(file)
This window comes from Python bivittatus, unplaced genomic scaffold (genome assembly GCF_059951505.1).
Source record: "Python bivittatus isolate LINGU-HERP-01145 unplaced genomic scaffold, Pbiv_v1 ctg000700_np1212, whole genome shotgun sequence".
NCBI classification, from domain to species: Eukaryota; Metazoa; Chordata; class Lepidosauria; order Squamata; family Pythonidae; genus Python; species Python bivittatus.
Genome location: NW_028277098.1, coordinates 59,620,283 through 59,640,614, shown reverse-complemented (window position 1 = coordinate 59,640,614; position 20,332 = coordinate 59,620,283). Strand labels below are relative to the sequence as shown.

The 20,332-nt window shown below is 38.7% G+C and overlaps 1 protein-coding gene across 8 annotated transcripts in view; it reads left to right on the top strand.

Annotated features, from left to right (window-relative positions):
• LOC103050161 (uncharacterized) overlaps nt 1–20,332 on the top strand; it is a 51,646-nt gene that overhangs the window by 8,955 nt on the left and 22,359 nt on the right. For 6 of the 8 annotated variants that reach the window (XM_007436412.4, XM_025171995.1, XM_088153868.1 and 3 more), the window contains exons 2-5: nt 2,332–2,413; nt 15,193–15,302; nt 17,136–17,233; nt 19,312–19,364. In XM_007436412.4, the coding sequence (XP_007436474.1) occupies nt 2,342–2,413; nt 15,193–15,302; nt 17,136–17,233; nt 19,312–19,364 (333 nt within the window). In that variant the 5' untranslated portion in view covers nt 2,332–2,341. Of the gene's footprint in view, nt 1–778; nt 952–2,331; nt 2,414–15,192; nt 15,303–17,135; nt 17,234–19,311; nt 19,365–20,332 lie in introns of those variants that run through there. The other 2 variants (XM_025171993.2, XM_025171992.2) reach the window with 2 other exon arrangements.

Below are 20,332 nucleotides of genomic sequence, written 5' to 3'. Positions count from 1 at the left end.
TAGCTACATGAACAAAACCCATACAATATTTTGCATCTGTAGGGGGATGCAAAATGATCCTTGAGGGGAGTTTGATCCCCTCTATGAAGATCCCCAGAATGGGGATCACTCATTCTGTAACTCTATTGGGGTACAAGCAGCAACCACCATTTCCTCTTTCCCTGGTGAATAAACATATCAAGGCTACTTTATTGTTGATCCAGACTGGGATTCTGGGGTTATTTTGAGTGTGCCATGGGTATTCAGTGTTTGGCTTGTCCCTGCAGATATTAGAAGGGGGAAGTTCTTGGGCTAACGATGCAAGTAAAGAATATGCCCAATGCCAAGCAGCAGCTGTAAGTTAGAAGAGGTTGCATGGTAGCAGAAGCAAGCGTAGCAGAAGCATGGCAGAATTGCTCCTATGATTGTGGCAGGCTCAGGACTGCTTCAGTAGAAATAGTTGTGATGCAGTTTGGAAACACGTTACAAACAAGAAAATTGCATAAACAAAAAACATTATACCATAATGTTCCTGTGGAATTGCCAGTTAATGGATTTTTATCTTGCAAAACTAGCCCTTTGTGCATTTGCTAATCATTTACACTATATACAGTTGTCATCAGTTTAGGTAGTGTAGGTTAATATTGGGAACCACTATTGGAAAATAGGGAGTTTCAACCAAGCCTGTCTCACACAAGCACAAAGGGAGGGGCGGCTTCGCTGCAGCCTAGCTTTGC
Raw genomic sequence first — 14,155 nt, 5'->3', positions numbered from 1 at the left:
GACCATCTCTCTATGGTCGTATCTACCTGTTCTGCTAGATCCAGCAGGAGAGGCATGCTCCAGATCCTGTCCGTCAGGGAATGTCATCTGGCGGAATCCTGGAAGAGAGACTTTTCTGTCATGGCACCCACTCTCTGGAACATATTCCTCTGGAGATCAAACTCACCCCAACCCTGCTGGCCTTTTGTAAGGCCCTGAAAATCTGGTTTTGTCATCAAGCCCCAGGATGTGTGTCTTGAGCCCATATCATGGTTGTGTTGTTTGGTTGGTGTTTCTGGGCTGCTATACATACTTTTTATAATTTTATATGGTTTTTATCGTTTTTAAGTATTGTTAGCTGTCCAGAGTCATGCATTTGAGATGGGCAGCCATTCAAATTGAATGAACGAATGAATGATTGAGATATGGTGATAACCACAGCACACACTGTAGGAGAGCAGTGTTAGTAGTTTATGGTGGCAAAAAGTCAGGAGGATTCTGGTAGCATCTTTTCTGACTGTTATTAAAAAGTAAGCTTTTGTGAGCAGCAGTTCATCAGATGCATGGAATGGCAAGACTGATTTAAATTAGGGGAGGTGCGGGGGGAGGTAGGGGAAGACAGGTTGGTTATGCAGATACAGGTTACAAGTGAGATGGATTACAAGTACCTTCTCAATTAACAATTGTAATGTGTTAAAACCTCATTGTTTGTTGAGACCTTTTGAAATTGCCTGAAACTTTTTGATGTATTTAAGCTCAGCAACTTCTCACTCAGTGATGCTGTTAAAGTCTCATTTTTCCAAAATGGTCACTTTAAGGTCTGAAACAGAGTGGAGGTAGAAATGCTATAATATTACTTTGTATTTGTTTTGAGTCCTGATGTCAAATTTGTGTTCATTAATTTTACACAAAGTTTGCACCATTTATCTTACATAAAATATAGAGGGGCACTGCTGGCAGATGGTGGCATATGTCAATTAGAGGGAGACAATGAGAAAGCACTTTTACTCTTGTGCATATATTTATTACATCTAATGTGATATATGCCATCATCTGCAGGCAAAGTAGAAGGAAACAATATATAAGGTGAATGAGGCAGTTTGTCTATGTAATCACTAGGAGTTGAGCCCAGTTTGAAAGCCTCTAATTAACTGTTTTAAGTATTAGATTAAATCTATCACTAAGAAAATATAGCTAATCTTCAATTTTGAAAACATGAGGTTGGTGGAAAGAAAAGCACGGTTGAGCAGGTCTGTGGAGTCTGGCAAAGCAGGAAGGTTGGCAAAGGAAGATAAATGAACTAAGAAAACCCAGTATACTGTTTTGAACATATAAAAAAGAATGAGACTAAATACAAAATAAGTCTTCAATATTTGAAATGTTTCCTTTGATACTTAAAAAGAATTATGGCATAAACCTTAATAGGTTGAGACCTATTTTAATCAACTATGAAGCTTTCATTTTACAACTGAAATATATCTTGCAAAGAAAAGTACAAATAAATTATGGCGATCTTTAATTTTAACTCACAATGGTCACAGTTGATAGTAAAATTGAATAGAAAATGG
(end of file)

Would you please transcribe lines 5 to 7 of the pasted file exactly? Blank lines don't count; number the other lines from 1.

The 20,332-nt window shown below is 38.7% G+C and overlaps 1 protein-coding gene across 8 annotated transcripts in view; it reads left to right on the top strand.

Annotated features, from left to right (window-relative positions):
• LOC103050161 (uncharacterized) overlaps nt 1–20,332 on the top strand; it is a 51,646-nt gene that overhangs the window by 8,955 nt on the left and 22,359 nt on the right. For 6 of the 8 annotated variants that reach the window (XM_007436412.4, XM_025171995.1, XM_088153868.1 and 3 more), the window contains exons 2-5: nt 2,332–2,413; nt 15,193–15,302; nt 17,136–17,233; nt 19,312–19,364. In XM_007436412.4, the coding sequence (XP_007436474.1) occupies nt 2,342–2,413; nt 15,193–15,302; nt 17,136–17,233; nt 19,312–19,364 (333 nt within the window). In that variant the 5' untranslated portion in view covers nt 2,332–2,341. Of the gene's footprint in view, nt 1–778; nt 952–2,331; nt 2,414–15,192; nt 15,303–17,135; nt 17,234–19,311; nt 19,365–20,332 lie in introns of those variants that run through there. The other 2 variants (XM_025171993.2, XM_025171992.2) reach the window with 2 other exon arrangements.